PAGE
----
The Bernardine Order in Lviv

The Bernardines were a monastic order, the Observants branch of the Franciscans. Originating from medieval Italy, they were also based in what is now Ukraine and Poland.

Bernardines arrived in Lviv in 1460. The most notable of them was Jan of Duklya (1414-1484), famous for his preaching and miracle working. His influence helped the Bernardines to receive city’s loyalty, and numerous donations, such as land, permissions, etc. Eventually Bernardines have got significant influence. Later, after his death, Jan of Duklya considered to be the protector of Lviv. In 1997 he was made a saint.

The early monastery buildings

In 1463, soon after they arrived, the Bernardines built a wooden church and dormitory at the south of the town outside the city walls. These were repeatedly destroyed and rebuilt after attacks on the town. With each rebuilding, the monastery settlement and its territory were enlarged.     

In 1600, the Bernardines began to construct a new church and monastery on the site. They had now been granted the right to enclose it within its own defensive walls, but on condition that these walls were attached to those of the city.

The enlargement period

Work on the new church started in September 1600. The church was designed by Italian architect, Paulo Rymlianin, but he was replaced by the other Italian architect Ambrozy Przychylny in 1613. He was replaced in turn by the Swiss architect Andreas Bemer in 1617, who saw the work through to completion in 1630. This probably explains why the architecture, particularly the façade of the church is not homogenous. The forecourt in front of the church was first used for public religious services in 1609.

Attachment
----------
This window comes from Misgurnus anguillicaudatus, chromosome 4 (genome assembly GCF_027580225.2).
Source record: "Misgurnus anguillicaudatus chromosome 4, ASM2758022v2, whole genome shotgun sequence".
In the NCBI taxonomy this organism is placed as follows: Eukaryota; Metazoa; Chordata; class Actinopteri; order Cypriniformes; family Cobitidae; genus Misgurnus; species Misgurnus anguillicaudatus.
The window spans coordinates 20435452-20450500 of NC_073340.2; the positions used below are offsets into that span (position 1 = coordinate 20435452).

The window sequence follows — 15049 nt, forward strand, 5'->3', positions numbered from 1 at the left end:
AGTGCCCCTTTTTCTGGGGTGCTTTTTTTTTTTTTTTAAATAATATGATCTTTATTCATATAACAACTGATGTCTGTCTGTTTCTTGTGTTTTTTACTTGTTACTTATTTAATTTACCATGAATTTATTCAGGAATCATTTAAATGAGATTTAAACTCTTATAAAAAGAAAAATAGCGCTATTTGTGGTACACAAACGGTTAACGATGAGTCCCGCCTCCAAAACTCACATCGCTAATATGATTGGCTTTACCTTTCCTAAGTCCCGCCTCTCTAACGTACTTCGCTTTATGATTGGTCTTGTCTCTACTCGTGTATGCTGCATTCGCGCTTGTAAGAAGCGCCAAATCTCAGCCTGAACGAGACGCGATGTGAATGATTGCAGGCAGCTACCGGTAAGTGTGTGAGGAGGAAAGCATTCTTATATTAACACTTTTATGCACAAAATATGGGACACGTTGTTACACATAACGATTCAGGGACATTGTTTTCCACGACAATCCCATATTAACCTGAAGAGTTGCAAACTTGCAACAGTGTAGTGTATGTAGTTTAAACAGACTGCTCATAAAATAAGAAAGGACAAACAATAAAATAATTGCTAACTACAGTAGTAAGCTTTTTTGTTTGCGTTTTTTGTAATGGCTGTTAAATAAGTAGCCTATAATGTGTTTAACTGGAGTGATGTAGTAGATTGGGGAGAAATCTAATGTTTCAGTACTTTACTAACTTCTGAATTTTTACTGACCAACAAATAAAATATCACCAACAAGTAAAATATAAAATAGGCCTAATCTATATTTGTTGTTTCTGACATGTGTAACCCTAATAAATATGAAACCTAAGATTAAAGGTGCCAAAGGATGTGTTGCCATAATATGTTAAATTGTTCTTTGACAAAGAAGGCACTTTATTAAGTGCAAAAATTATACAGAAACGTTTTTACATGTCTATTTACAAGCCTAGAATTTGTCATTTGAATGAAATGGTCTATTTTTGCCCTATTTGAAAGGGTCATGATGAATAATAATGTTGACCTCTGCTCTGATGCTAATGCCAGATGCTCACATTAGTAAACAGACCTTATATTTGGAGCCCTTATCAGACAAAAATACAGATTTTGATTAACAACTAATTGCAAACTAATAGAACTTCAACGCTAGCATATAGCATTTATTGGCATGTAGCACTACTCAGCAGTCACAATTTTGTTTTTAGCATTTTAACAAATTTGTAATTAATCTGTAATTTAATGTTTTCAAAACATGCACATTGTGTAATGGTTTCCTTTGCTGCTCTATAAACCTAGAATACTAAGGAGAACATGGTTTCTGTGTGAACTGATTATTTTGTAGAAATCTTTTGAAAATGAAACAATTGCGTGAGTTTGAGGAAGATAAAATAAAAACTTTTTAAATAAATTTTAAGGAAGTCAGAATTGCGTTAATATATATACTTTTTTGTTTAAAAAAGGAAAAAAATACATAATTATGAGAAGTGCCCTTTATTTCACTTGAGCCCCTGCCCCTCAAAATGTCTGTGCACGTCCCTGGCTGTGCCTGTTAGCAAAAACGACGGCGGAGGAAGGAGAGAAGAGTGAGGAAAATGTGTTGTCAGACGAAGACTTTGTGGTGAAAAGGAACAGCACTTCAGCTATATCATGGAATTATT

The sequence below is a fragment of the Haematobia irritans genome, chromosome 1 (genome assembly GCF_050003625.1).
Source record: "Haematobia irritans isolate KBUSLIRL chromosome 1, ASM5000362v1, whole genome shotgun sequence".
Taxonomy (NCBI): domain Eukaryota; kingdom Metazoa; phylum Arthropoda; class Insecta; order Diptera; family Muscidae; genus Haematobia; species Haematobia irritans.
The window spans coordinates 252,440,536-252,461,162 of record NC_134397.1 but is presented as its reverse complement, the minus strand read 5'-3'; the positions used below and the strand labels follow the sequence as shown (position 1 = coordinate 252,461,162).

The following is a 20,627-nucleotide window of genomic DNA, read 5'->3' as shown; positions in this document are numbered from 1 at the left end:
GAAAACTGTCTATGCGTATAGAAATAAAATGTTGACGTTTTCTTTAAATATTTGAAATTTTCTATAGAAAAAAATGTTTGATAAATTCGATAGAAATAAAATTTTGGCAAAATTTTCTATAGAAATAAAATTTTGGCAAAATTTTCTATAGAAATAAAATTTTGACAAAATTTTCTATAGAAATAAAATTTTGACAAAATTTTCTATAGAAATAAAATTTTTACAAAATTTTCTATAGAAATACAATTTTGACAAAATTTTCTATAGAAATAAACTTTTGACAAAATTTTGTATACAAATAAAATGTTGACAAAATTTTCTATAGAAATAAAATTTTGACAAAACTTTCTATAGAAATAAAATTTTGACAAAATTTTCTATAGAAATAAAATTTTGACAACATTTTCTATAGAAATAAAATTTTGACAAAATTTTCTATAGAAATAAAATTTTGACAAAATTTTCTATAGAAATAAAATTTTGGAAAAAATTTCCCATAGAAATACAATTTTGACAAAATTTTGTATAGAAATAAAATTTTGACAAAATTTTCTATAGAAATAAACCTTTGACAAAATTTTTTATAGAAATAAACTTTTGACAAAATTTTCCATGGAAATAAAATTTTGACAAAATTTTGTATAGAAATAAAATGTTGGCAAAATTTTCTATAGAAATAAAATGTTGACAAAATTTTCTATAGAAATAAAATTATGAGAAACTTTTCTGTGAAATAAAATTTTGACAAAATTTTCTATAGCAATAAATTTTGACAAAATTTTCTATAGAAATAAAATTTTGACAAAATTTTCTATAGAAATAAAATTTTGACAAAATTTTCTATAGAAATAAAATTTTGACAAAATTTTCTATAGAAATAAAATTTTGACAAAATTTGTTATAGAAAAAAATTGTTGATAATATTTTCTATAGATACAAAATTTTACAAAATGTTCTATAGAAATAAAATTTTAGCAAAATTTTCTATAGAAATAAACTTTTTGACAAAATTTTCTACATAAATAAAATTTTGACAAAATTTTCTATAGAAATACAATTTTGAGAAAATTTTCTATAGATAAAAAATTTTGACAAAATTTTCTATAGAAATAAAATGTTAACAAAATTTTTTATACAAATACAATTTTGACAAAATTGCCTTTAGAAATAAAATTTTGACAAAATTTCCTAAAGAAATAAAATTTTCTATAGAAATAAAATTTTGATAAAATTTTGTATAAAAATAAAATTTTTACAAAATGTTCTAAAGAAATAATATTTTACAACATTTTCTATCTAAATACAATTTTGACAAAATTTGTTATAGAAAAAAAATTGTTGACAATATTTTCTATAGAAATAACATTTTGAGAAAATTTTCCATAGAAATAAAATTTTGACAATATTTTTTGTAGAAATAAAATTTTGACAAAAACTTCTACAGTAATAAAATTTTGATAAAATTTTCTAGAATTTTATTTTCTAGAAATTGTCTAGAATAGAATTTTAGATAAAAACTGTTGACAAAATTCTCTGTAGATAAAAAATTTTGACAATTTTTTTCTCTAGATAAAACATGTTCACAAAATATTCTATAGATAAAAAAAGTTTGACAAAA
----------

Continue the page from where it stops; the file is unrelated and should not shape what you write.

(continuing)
The previous monastery building had been located south of the earlier church, but the new monastery building was placed to the north for better defense. For this purpose the part of the original monastery garden was demolished.

The final configuration in plan of the wall was changed under the direct order of the king who prescribed the specific place where the monastery wall should meet with that of the city (refer to drawings 5.5 and 5.6)

When the monastery fortification wall was finished, the fruit garden was built. This garden was also used as a monastery graveyard (as discovered in 1950s).

Other structures were added to the complex during the 18th century, and these included: the bell tower (1734); the Jan of Duklya column (1737); and the baroque rotunda above the well in the courtyard (1761).

The period of redevelopment and integration

After having been ruled by Poland more or less continually since the 14th century, the city was annexed by Austria in 1772. As a meter of policy the Austrian authorities abolished the Bernardine order in 1784. The monastery buildings lost their original uses and were occupied by different institutions: an historical archive in the main monastery building, a school in its northern wing, and military barracks in the buildings adjacent to the eastern wall. The only building that retained its function was the church. At the same time, the city’s fortification walls began to be demolished and replaced with boulevards and public squares. Most of the defensive monastery walls were also taken down during this period. The previously enclosed monastery territory, began to be integrated into the city as a whole, which, during the late 18th and 19th centuries, expanded considerably beyond its former limits.